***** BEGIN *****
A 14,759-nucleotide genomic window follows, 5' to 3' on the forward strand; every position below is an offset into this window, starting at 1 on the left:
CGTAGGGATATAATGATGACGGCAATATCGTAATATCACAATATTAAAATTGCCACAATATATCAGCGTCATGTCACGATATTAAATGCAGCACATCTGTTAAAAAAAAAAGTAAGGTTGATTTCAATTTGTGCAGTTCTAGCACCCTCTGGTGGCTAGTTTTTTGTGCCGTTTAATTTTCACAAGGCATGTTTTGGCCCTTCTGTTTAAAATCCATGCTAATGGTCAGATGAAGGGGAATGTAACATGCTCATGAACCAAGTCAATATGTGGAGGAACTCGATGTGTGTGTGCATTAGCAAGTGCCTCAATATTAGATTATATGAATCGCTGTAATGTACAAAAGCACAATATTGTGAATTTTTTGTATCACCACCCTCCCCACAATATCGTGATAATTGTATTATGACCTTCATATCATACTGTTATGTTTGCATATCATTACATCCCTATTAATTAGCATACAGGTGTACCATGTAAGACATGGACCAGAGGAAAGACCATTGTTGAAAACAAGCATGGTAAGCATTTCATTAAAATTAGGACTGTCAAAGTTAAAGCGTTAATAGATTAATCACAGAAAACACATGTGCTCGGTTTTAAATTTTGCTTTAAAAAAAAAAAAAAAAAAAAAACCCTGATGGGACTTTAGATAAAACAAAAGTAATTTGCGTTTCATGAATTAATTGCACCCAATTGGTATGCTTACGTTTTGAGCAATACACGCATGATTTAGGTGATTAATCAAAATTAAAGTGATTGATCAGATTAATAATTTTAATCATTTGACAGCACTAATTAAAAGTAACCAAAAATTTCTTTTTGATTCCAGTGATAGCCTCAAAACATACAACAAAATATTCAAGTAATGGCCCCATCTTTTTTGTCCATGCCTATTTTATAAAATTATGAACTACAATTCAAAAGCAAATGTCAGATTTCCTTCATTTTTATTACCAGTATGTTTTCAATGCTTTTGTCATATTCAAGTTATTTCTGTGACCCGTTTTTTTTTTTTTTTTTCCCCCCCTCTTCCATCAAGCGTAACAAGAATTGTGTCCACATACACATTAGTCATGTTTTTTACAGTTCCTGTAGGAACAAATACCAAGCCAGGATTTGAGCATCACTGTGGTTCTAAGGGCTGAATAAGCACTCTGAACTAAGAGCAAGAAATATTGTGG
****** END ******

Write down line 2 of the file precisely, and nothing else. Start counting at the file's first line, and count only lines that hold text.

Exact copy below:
CGTAGGGATATAATGATGACGGCAATATCGTAATATCACAATATTAAAATTGCCACAATATATCAGCGTCATGTCACGATATTAAATGCAGCACATCTGTTAAAAAAAAAAGTAAGGTTGATTTCAATTTGTGCAGTTCTAGCACCCTCTGGTGGCTAGTTTTTTGTGCCGTTTAATTTTCACAAGGCATGTTTTGGCCCTTCTGTTTAAAATCCATGCTAATGGTCAGATGAAGGGGAATGTAACATGCTCATGAACCAAGTCAATATGTGGAGGAACTCGATGTGTGTGTGCATTAGCAAGTGCCTCAATATTAGATTATATGAATCGCTGTAATGTACAAAAGCACAATATTGTGAATTTTTTGTATCACCACCCTCCCCACAATATCGTGATAATTGTATTATGACCTTCATATCATACTGTTATGTTTGCATATCATTACATCCCTATTAATTAGCATACAGGTGTACCATGTAAGACATGGACCAGAGGAAAGACCATTGTTGAAAACAAGCATGGTAAGCATTTCATTAAAATTAGGACTGTCAAAGTTAAAGCGTTAATAGATTAATCACAGAAAACACATGTGCTCGGTTTTAAATTTTGCTTTAAAAAAAAAAAAAAAAAAAAAACCCTGATGGGACTTTAGATAAAACAAAAGTAATTTGCGTTTCATGAATTAATTGCACCCAATTGGTATGCTTACGTTTTGAGCAATACACGCATGATTTAGGTGATTAATCAAAATTAAAGTGATTGATCAGATTAATAATTTTAATCATTTGACAGCACTAATTAAAAGTAACCAAAAATTTCTTTTTGATTCCAGTGATAGCCTCAAAACATACAACAAAATATTCAAGTAATGGCCCCATCTTTTTTGTCCATGCCTATTTTATAAAATTATGAACTACAATTCAAAAGCAAATGTCAGATTTCCTTCATTTTTATTACCAGTATGTTTTCAATGCTTTTGTCATATTCAAGTTATTTCTGTGACCCGTTTTTTTTTTTTTTTTTCCCCCCCTCTTCCATCAAGCGTAACAAGAATTGTGTCCACATACACATTAGTCATGTTTTTTACAGTTCCTGTAGGAACAAATACCAAGCCAGGATTTGAGCATCACTGTGGTTCTAAGGGCTGAATAAGCACTCTGAACTAAGAGCAAGAAATATTGTGG